Extensively Drug-Resistant TB Curable With Aggressive Outpatient Treatment
August 18, 2008
Aggressive treatment of extensively drug-resistant TB (XDR-TB) in HIV-negative patients can achieve high cure rates even in developing countries, a new study finds.
Defined as "Mycobacterium tuberculosis strains with resistance to at least isoniazid, rifampin, and members of three of six classes of second-line drugs," XDR-TB was first identified in 2006; it now been found in 49 countries.
Dr. Carole D. Mitnick of Harvard Medical School and colleagues studied a cohort of patients in Lima, Peru, referred for free individualized therapy from February 1999 to July 2002, following failure of first-line TB treatment. Of the 651 patients, 603 had multidrug-resistant TB (MDR-TB) and 48 had XDR-TB.
Drug regimens to which the XDR-TB isolates were not resistant were developed. These consisted of at least five agents -- including fluoroquinolone, cycloserine, and an injectable agent (streptomycin, amikacin, capreomycin or kanamycin) -- at the highest tolerated doses.
The researchers' approach included daily supervised treatment, drug adjustment when indicated by monthly bacteriologic assessment and repeated drug-susceptibility testing, adverse-event management, and nutritional and psychosocial support. Median treatment duration was 24.9 months.
Of the XDR-TB patients, 29 (60 percent) completed treatment or were cured. Compared with MDR-TB cases, those with XDR-TB had undergone more treatment regimens (mean 4.2 vs. 3.2), had isolates resistant to more drugs (mean 8.4 vs. 5.3), and had longer time to conversion to a negative culture (median 90 days vs. 61 days). However, there was no difference in frequency of cure or relapse or risk of death between the groups.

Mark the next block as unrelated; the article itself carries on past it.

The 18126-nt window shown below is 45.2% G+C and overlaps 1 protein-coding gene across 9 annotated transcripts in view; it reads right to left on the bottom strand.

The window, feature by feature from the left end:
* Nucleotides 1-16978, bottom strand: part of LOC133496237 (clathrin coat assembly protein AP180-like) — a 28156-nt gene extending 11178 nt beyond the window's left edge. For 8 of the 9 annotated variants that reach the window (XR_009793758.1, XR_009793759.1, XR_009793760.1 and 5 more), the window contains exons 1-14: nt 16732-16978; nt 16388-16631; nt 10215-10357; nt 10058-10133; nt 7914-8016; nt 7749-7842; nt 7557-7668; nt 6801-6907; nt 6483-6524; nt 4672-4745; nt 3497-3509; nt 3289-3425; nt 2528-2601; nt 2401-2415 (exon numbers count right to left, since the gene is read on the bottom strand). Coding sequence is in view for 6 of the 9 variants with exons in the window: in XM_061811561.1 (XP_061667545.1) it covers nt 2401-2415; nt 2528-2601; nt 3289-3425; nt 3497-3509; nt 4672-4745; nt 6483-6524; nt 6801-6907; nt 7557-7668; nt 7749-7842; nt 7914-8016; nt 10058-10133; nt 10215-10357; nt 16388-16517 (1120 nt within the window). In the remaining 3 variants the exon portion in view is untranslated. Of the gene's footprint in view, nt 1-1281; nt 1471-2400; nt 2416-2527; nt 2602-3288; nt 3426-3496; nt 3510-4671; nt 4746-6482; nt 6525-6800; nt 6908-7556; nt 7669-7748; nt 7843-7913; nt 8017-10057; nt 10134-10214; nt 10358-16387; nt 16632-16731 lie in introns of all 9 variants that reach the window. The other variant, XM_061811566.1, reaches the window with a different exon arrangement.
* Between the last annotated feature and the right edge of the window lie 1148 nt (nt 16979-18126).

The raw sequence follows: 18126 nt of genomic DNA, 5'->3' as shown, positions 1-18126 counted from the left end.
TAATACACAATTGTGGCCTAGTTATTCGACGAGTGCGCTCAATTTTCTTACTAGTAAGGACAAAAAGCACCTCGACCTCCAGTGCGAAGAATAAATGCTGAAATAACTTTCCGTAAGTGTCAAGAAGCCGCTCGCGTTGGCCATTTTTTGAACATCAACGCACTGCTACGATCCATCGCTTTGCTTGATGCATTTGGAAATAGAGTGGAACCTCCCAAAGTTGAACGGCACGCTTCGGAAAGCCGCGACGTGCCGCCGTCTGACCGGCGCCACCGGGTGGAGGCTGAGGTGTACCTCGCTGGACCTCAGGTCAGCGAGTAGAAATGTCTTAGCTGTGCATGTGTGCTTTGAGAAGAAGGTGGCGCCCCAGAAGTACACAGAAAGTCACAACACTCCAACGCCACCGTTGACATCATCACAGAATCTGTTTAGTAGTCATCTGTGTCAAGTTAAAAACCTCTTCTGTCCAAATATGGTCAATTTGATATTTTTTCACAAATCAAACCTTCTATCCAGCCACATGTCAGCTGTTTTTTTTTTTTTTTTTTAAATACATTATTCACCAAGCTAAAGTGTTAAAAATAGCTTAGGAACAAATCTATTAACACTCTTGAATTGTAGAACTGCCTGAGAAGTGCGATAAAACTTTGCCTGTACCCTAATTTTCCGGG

Mitnick's team noted that "the outcomes in our study were better than most outcomes reported from hospitals in Europe, the United States, and Korea," where cure rates among XDR-TB patients were less than 50 percent. "Our study shows that effective treatment does not require hospitalization or indefinite confinement of patients."
In a related editorial, Dr. Mario C. Raviglione of the World Health Organization said that in order to make the study approach a "sustainable reality worldwide," action "borne out of clear planning, financial commitment and adequate resources, technical capacity and partnership" is needed.
The study, "Comprehensive Treatment of Extensively Drug-Resistant Tuberculosis," and the editorial, "Facing Extensively Drug-Resistant Tuberculosis - A Hope and a Challenge," were published in the New England Journal of Medicine (2008;359(6):563-574 and 636-638, respectively).
This article was provided by U.S. Centers for Disease Control and Prevention. It is a part of the publication CDC HIV/Hepatitis/STD/TB Prevention News Update. Visit the CDC's website to find out more about their activities, publications and services.